./configure –with-php-config=[path to your php bin directory]/php-config

php-config returns all the necessary information so that configure is able to setup a valid makefile.

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Building The live555 Streaming Media Framework on Windows with Visual Studio 2012/13

The live555 Streaming Media framework allows to stream content over RTP, and comes with a RTSP server. Below some hints how to build on Windows 7 64Bit with Visual Studio Express 2012 though these should also work with VS 2013.

On the command line

More current versions of Visual Studio IDE do not support building makefile based projects, so you need to build from the command line. Instructions on generating makefiles for the windows command-line can be found in the official documentation.

You can still build the project in the IDE. Check the second part of the post for instructions on how to modify the project for that.

  • From the Windows SDKs include directory copy “NtWin32.Mak” and “Win32.Mak” to the VS include directory eg. “C:\Program Files (x86)\Microsoft Visual Studio 11.0\VC\include”.
  • Edit win32config and make “TOOLS32” point to the location of your build tools for me that was “C:\Program Files (x86)\Microsoft Visual Studio 11.0\VC”. Change “msvcirt.lib” to “msvcrt.lib” in the “LINK_OPTS_0” param and the “LINKS” param to ‘ “$(TOOLS32)\bin\$(link)” -out:’ (without the ticks).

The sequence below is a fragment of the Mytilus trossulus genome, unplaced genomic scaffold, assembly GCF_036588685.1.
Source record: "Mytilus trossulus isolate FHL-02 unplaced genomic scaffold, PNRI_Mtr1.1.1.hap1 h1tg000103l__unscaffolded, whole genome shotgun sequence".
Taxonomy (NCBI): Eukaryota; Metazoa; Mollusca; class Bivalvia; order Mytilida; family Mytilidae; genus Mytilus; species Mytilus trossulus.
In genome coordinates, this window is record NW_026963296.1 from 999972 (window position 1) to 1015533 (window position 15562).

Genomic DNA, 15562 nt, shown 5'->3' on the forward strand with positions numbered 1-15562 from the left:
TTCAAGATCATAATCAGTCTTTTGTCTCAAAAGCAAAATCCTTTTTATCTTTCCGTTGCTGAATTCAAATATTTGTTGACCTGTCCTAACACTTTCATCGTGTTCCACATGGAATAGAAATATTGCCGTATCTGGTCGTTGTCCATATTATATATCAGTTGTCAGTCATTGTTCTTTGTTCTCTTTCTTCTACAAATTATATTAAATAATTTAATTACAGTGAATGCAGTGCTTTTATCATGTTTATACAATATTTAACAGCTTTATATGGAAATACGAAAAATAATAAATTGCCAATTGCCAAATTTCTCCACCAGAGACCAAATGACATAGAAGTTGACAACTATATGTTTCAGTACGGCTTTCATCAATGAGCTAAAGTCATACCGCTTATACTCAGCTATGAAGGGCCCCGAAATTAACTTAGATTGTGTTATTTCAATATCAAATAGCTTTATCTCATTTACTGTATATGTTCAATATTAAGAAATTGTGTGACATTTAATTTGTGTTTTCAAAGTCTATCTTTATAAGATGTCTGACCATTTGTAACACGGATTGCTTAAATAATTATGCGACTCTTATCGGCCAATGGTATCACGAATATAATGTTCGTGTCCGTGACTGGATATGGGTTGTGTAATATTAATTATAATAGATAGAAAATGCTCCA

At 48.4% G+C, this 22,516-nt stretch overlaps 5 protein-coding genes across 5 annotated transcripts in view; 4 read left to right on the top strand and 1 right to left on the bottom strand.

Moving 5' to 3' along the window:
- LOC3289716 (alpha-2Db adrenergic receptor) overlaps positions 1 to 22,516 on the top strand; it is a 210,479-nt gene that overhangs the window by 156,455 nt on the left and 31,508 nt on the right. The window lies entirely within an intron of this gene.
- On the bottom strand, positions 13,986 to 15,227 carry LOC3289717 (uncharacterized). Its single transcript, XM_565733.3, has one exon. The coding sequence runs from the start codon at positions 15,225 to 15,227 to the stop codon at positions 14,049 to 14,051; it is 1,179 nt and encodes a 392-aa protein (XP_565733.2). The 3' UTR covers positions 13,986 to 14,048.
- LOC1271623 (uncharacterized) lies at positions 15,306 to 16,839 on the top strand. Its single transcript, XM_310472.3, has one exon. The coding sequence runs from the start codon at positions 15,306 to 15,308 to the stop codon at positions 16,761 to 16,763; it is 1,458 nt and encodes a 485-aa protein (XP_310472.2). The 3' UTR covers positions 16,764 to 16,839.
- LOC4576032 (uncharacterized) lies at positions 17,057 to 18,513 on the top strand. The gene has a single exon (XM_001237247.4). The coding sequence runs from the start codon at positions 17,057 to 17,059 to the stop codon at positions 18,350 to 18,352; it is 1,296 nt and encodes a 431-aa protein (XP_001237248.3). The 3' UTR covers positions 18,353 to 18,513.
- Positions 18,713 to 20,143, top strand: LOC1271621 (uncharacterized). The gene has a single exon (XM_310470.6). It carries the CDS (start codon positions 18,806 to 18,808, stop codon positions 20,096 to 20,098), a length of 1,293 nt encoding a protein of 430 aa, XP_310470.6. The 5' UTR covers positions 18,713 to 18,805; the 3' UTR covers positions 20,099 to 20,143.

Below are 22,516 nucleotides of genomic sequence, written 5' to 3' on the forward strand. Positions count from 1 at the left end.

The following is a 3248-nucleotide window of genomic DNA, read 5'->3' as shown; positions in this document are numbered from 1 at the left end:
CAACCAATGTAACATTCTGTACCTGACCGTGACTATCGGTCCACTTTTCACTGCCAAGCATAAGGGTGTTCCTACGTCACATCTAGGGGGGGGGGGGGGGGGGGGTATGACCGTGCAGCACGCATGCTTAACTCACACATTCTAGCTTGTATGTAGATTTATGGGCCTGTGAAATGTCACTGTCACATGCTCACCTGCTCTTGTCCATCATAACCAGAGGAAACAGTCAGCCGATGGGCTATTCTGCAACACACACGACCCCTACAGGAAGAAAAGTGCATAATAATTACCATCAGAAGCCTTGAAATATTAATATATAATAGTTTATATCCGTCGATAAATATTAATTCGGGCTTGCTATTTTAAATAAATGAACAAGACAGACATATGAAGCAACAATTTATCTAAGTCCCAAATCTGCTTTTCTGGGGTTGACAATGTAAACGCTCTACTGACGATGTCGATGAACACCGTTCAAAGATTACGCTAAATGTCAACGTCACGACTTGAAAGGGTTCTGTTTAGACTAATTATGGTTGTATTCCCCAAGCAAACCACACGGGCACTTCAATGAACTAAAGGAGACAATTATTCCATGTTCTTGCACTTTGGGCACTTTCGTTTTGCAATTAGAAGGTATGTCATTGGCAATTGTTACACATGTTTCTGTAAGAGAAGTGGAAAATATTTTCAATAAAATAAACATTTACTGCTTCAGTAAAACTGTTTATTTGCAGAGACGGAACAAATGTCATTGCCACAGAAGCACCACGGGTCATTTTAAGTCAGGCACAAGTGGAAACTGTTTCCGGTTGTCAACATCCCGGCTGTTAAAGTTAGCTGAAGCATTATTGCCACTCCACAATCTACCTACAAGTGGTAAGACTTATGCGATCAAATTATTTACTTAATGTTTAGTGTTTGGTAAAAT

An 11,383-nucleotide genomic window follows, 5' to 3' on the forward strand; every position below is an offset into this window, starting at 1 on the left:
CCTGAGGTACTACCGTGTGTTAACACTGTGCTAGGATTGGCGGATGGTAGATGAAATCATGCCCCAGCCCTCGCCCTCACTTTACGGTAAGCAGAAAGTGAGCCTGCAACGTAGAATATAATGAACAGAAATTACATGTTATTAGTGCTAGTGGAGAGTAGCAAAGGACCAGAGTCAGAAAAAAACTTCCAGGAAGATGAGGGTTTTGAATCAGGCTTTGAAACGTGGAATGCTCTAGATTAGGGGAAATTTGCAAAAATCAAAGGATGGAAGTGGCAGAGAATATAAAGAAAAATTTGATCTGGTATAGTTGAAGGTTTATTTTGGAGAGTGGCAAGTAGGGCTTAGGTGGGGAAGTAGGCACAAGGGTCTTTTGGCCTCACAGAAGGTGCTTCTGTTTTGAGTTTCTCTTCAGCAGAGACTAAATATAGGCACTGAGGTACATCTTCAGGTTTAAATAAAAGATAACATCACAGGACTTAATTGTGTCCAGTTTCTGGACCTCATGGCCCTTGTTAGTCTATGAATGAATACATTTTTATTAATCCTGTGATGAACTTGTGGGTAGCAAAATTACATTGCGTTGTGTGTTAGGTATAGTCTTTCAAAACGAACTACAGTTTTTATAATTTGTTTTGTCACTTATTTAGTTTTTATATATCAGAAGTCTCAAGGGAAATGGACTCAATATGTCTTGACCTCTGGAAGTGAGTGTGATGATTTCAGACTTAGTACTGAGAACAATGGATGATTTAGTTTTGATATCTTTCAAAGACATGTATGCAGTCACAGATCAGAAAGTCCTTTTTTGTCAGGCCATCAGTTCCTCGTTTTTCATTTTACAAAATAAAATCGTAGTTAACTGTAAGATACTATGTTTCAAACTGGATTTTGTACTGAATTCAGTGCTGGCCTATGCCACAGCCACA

• Get the sources from here: http://www.live555.com/liveMedia/public/ and unpack them somewhere. You will also need the Windows Platform SDK.
  • From the start menu launch  “Developer Command Prompt for VS2012” this will give you a console that is configured for building with VS. Go to the directory where you unpacked the sources and execute “genWindowsMakefiles”.
  • Now run “nmake -f file.mak”  in all subdirs. Eg. “nmake -f groupsock.mak” in the groupsock dir. You should proceed in the following order:
  • liveMedia
  • groupsock
  • UsageEnvironment
  • BasicUsageEnvironment
  • testProgs
  • mediaServer

In the IDE

To get the project to build in the VS IDE you need to patch two files:
In “DelayQueue.cpp” after "const DelayInterval ETERNITY(INT_MAX, MILLION-1);" add

const DelayInterval DELAY_MINUTE = 60*DELAY_SECOND;
const DelayInterval DELAY_HOUR = 60*DELAY_MINUTE;
const DelayInterval DELAY_DAY = 24*DELAY_HOUR;

In “DelayQueue.hh” replace
extern DelayInterval const DELAY_ZERO;
extern DelayInterval const DELAY_SECOND;
DelayInterval const DELAY_MINUTE = 60*DELAY_SECOND;
DelayInterval const DELAY_HOUR = 60*DELAY_MINUTE;
DelayInterval const DELAY_DAY = 24*DELAY_HOUR;

with

extern DelayInterval const DELAY_ZERO;
extern DelayInterval const DELAY_SECOND;
extern DelayInterval const DELAY_MINUTE;
extern DelayInterval const DELAY_HOUR;
extern DelayInterval const DELAY_DAY;

Don’t forget to add the live555 libs as dependencies to the project. You will also need “advapi32.lib”.